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POPI: the duties and responsibilities of the information officer

Article provided by SEESA

The Protection of Personal Information Act 4 of 2013 (POPI) which was signed into law on the 19th of November 2013 introduces the definition of an “Information Officer” as:

“of, or in relation to, a –

(a) Public body means an information officer or deputy information officer as contemplated in terms of Section 1 or 17, or
(b) Private body means the head of a private body as contemplated in Section 1 of the Promotion of Access to Information Act.”

The POPI Act further describes the duties and responsibilities of the Information Officer in Section 55(1) of the Act as the following:

“An information officer’s responsibilities include –

(a) The encouragement of compliance, by the body, with the conditions for the lawful processing of personal information;
(b) Dealing with requests made to the body pursuant to his Act;
(c) Working with the Regulator in relation to investigations conducted pursuant to Chapter 6 in relation to the body;
(d) Otherwise ensuring compliance by the body with the provisions of this Act; and
(e)As may be prescribed.”

The Information Officer will only take up his/her duties in terms of the above after the business has registered him/her with the Regulator.

Following the above, the POPI Regulations which were published on the 14th of December 2018, more specifically Regulation 4, determines the further duties and responsibilities of the Information Officer. The Regulation specifically states that: “An information officer must, in addition to the responsibilities referred to in Section 55(1) of the Act, ensure that-” and continues to list the further duties and responsibilities, the implementation of which I will explain as they are mentioned:“(a) a compliance framework is developed, implemented, monitored and maintained” – Your POPI legal advisor will assist with this process by establishing the risk areas of your business in terms of the Act, drafting the legal framework to address these risk areas by providing a POPI guidelines document with a specific “Areas of Concern”. The correct policies and procedures to be implemented by the business will then also be suggested to the business through a POPI Internal Approval Document and can be monitored and maintained by regular POPI training with key staff members.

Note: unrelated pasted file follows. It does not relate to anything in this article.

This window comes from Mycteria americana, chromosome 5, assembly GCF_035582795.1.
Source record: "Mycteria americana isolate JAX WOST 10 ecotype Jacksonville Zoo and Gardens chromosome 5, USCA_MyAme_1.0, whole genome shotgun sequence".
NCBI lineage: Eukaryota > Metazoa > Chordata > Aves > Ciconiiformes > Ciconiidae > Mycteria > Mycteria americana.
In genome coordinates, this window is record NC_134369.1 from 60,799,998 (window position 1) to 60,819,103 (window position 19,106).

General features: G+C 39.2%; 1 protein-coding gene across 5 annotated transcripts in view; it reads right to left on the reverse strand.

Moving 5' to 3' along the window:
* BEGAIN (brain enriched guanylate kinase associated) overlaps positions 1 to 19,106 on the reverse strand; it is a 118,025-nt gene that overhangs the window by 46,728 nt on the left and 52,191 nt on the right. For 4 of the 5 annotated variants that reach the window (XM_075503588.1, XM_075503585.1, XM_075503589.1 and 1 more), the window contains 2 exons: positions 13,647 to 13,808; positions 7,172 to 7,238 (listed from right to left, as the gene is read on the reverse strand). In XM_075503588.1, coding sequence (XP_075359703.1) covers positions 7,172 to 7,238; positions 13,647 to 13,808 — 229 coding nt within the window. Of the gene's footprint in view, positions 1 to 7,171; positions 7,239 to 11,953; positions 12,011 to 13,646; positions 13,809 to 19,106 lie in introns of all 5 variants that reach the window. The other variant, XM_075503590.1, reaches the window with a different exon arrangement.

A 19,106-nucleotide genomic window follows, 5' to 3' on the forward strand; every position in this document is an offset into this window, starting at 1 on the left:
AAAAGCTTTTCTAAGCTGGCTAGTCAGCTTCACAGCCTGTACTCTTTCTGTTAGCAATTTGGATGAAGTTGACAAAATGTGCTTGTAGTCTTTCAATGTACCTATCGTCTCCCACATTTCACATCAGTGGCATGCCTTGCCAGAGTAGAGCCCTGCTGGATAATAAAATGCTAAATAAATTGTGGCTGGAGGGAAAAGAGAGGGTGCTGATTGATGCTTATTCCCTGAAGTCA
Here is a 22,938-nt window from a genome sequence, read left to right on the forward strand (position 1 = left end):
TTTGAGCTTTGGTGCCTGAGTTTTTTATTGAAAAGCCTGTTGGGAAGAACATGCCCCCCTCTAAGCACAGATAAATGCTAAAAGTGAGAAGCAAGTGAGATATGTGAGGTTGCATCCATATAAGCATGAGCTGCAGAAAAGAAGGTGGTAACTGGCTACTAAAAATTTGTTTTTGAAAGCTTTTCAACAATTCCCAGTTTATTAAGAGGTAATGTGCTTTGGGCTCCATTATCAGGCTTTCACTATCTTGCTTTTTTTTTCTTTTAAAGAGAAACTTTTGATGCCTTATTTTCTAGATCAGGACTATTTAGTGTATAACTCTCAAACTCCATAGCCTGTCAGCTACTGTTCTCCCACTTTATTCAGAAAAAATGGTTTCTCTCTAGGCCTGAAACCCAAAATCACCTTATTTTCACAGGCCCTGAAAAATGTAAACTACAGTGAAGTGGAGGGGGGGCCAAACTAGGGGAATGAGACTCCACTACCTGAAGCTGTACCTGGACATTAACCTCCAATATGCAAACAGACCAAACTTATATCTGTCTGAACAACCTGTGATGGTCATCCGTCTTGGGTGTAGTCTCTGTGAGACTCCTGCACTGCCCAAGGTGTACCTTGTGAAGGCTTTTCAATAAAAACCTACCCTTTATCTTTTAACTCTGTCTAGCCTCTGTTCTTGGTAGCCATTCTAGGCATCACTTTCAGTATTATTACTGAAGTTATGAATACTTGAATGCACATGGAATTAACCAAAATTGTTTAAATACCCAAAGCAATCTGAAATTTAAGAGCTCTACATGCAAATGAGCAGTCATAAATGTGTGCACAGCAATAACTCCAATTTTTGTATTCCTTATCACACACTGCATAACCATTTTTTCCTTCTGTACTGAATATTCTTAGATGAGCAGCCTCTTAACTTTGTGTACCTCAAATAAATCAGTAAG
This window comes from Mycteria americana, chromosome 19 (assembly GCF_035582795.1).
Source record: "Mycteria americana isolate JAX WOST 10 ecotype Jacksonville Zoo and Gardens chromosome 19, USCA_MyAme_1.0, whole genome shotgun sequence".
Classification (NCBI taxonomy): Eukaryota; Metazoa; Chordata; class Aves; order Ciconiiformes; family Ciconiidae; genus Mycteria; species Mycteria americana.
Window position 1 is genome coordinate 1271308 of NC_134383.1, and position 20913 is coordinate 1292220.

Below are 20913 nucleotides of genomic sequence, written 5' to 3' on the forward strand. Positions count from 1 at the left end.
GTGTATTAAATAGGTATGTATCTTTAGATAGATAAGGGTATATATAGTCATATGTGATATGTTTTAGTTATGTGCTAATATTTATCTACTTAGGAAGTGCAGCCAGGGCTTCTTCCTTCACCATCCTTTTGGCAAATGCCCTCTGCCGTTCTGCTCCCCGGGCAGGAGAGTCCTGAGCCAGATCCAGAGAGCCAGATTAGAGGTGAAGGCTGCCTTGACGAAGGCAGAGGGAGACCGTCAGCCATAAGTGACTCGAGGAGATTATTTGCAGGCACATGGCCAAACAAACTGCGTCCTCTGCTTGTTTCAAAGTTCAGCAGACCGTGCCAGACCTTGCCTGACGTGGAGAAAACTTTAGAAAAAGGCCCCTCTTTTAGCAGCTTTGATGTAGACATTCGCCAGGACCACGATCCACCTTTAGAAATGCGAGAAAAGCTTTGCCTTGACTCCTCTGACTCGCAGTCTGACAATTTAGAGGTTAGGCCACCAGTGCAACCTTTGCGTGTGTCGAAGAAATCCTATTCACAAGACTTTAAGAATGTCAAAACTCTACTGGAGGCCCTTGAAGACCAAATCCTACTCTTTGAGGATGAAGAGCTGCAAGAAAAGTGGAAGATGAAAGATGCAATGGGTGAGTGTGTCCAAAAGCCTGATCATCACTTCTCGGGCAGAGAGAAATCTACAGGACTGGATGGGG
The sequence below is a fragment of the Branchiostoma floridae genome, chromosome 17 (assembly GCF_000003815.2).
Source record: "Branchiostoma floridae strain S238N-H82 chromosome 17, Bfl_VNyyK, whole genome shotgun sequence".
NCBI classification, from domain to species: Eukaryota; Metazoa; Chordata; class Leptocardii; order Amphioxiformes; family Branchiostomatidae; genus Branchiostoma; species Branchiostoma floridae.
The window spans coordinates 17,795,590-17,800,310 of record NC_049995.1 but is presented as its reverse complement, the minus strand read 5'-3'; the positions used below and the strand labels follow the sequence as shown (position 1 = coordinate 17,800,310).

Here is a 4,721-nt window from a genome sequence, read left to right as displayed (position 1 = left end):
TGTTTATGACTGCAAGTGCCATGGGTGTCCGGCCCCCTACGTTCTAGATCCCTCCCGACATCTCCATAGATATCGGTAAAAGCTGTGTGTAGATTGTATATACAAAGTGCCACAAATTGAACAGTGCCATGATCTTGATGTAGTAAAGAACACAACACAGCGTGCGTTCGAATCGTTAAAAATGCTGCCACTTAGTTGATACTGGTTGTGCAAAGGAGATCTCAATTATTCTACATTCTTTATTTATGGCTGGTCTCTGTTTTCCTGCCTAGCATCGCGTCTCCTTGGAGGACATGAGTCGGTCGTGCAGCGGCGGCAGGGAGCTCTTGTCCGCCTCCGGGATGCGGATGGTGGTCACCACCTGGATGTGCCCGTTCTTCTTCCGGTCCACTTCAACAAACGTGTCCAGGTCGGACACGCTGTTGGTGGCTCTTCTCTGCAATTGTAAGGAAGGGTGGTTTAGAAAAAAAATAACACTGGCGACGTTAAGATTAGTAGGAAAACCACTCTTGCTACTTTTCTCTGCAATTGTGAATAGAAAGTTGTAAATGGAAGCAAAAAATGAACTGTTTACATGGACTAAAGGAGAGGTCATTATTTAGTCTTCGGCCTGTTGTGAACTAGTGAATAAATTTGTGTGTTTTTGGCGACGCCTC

“(a) a compliance framework is developed, implemented, monitored and maintained” – Your POPI legal advisor will assist with this process by establishing the risk areas of your business in terms of the Act, drafting the legal framework to address these risk areas by providing a POPI guidelines document with a specific “Areas of Concern”. The correct policies and procedures to be implemented by the business will then also be suggested to the business through a POPI Internal Approval Document and can be monitored and maintained by regular POPI training with key staff members.

“(b) a personal information impact assessment is done to ensure that adequate measures and standards exist in order to comply with the conditions for the lawful processing of personal information” – I refer to the POPI Guidelines above and the specific “Areas of Concern” drafted by your Legal Advisor, to be implemented by the business as suggested.

“(c) a manual is developed, monitored, maintained and made available as prescribed in Sections 14 and 51 of the Promotion of Access to Information Act, 2000 (Act No. 2 of 2000)” – It is suggested that you discuss the above with your auditor/bookkeeper as the abovementioned manual in terms of PAIA only applies to certain businesses;

“(d) internal measures are developed together with adequate systems to process requests for information or access thereto” – Discuss the above with your POPI Legal Advisor to ensure that the correct practices are followed when processing personal information or providing an outside third party with access thereto;

“(e) internal awareness sessions are conducted regarding the provisions of the Act, regulations made in terms of the Act, codes of conduct, or information obtained from the Regulator.” – This particular part of the Regulations highlights the importance of training. It is therefore vital to ensure that you book a POPI training session with your POPI Legal Advisor for key staff members to receive training. It is also vital to continue with ongoing training and ensuring awareness of the correct procedures to follow in terms of the Act, as well as awareness of the POPI policies suggested by your legal advisor and to create a culture of protection of personal information in the business. POPI Compliance is an ongoing process and booking a once-off training session never-to-be-repeated within the business will not be considered compliance by the Information Regulator.

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ABOUT THE AUTHOR

Marike Brand obtained her LLB from the University of Stellenbosch and thereafter practised for three years as an admitted attorney in commercial civil litigation. She thereafter joined SEESA Cape Town on November 2014 as a Consumer Protection & POPI Legal Advisor.